Water is expected to start flowing through part of Apex Industrial Park by late 2020 after more than two decades of efforts to jump-start development on this sprawling chunk of vacant land in North Las Vegas.
With the turn of several ceremonial shovels, construction started Tuesday on a 12-mile pipeline that will stretch from North Hollywood Boulevard near Interstate 15 to the southern section of Apex. The pipeline will be capable of delivering water to more than 3,000 acres of land.
“Apex will soon be the economic breadbasket of this region,” Mayor John Lee said at a news conference near the construction site just west of the Las Vegas Motor Speedway. “We will change the gaming and hospitality economy into a completely different way of doing business.”
The $42 million project was made possible through a deal struck between the city and a pair of Apex landowners, Solo Investments LLC and Mmesa319 LLC, which were planning to build an 8-inch-diameter water pipe to solely serve their properties.
City officials negotiated an agreement that calls for installing a mix of 24-inch and 36-inch pipes to deliver water to a wider area of Apex.
The developers agreed to pay $6.5 million toward the first of four phases of the project under a contract approved in April by the City Council. The North Las Vegas Utilities Enterprise Fund will cover the remainder and subsequent electrical costs.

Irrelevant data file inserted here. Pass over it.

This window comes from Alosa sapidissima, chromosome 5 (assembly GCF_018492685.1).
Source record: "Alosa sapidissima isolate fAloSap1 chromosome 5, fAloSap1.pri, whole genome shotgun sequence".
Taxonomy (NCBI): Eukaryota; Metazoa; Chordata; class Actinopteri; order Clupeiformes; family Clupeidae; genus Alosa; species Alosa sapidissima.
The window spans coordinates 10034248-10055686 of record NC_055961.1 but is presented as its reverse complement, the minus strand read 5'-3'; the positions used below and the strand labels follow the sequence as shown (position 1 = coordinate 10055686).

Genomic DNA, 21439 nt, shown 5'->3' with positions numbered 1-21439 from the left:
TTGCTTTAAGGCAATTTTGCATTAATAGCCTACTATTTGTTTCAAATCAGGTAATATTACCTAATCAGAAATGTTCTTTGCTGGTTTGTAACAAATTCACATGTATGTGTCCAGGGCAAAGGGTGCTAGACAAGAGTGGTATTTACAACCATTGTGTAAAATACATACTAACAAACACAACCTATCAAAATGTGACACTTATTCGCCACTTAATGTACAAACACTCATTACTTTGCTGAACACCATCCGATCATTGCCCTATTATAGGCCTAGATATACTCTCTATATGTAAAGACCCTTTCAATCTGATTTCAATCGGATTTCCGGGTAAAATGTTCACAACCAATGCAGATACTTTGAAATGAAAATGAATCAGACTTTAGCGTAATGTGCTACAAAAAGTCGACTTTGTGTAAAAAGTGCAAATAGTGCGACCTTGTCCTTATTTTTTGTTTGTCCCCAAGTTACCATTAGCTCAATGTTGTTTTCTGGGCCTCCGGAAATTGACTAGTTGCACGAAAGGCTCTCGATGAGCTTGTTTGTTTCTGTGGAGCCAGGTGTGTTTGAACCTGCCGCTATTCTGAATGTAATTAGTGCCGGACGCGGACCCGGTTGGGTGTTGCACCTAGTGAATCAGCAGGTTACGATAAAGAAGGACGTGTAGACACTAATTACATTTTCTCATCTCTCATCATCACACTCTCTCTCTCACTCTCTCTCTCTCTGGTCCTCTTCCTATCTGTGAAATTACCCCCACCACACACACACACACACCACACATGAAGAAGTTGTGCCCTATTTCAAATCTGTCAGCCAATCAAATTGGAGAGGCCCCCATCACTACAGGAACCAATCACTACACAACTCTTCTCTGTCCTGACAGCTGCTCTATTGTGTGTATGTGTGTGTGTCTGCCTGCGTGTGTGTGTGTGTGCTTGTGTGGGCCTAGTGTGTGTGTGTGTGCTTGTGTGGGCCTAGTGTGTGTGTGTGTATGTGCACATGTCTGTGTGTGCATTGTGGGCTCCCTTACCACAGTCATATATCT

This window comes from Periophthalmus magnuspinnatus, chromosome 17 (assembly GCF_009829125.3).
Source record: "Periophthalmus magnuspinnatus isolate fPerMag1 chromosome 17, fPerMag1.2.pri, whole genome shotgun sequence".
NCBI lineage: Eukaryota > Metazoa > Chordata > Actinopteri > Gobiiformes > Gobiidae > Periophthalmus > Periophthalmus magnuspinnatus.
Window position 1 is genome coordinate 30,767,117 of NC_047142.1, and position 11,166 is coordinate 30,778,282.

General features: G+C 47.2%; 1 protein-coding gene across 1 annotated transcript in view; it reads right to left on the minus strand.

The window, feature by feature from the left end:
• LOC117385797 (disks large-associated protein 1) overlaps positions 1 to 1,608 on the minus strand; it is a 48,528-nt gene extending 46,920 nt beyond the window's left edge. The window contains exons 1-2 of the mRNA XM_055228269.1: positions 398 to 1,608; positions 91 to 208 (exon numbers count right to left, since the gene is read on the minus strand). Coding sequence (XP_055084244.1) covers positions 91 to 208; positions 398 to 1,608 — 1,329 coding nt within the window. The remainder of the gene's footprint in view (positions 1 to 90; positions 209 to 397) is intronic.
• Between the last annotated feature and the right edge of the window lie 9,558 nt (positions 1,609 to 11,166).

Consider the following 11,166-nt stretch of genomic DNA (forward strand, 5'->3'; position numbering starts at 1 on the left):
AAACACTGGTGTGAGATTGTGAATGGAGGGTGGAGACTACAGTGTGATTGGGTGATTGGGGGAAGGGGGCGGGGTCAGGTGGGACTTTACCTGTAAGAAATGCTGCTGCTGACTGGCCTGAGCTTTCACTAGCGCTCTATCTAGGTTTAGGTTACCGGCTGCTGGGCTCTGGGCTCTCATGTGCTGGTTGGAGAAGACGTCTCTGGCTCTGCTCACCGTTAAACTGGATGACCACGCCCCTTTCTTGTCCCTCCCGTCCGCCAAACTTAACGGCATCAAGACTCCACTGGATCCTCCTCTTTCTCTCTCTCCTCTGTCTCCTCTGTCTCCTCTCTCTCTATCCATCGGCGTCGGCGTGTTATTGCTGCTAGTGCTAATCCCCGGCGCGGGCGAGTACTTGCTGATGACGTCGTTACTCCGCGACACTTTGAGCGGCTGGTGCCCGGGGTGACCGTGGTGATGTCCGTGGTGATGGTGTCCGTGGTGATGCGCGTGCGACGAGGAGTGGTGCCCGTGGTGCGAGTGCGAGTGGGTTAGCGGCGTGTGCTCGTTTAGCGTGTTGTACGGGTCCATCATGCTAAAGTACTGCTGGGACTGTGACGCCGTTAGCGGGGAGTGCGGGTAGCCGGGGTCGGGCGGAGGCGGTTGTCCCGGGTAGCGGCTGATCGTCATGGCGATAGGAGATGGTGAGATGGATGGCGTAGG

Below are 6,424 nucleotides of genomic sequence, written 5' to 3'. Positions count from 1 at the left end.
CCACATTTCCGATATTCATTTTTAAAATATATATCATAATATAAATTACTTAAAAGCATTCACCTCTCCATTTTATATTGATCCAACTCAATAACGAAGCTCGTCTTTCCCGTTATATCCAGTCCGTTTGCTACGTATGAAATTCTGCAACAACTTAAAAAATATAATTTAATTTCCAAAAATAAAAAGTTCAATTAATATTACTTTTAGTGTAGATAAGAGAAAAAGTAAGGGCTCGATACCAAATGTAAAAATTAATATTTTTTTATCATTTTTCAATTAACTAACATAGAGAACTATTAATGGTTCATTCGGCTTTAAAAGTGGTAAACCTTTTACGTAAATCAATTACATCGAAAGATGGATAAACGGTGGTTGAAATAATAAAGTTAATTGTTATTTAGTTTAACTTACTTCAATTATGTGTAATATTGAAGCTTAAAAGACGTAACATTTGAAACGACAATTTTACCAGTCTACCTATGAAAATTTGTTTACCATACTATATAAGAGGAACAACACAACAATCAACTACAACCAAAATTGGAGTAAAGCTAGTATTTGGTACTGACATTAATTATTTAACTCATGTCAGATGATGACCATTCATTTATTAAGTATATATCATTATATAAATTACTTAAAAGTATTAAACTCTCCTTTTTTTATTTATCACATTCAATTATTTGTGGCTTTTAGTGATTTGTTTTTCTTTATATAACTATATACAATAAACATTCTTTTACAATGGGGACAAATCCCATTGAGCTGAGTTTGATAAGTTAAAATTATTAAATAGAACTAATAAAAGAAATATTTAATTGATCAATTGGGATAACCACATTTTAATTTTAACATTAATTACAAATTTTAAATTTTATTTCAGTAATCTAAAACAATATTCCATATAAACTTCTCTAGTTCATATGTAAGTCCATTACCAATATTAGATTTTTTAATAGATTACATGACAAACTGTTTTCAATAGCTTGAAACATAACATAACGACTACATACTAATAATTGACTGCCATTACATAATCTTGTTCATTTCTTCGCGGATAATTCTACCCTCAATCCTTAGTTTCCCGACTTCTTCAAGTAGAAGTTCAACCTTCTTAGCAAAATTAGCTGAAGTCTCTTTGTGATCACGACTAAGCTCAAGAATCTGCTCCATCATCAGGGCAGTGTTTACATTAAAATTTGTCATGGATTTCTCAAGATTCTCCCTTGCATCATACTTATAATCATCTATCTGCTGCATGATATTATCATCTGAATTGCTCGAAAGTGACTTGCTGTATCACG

Those funds are expected to be reimbursed through water connection fees that will be charged to developers that might build distribution warehouses and industrial businesses at Apex.
Separately, the city is installing a 150-foot-tall water storage tank near U.S. Highway 93 with a water line that links to an existing well to serve about 400 acres of land in the northern end of Apex.
The $4 million project is funded by the city’s capital budget, with water service anticipated by 2020.
“There have been some successes and some defeats at Apex, but I still see the potential,” said Weston Adams, whose family owns nearly 1,000 acres at Apex and serves as a principal for both Solo Investments and Mmesa319. “Thankfully I’m not the only one.”
Construction of the pipeline comes as the state’s chief water regulator clamps down on groundwater pumping in Apex and four neighboring valleys.
In May, Nevada State Engineer Jason King blocked development of the long-stalled Coyote Springs master-planned community because he said groundwater pumping threatens federally protected fish and senior water rights holders.
As part of that decision, he warned that “only a small portion” of the water rights already on the books in the Apex area and elsewhere might ever be allowed to be put to use.
King has already rejected applications for new water rights in that area, increasing the need for the pipeline from North Las Vegas.
A preliminary water project was scrapped when Faraday Future walked away last year from a promise to build a $1 billion manufacturing plant for electric vehicles at Apex.
Despite that, the state Legislature approved 16 changes in state law last year that will allow North Las Vegas to build water lines at the industrial park.
“This is a monumental achievement and event that’s happening in North Las Vegas today,” City Manager Ryann Juden told about 60 people gathered for the groundbreaking ceremony.
“It will go past with a lot of people not understanding. They’re not recognizing it,” Juden said. “But one day as they’re traveling through here and they see all the enterprise and they see all the transformation that’s happened down here — the true diversification of Southern Nevada — maybe they’ll understand how important it was.”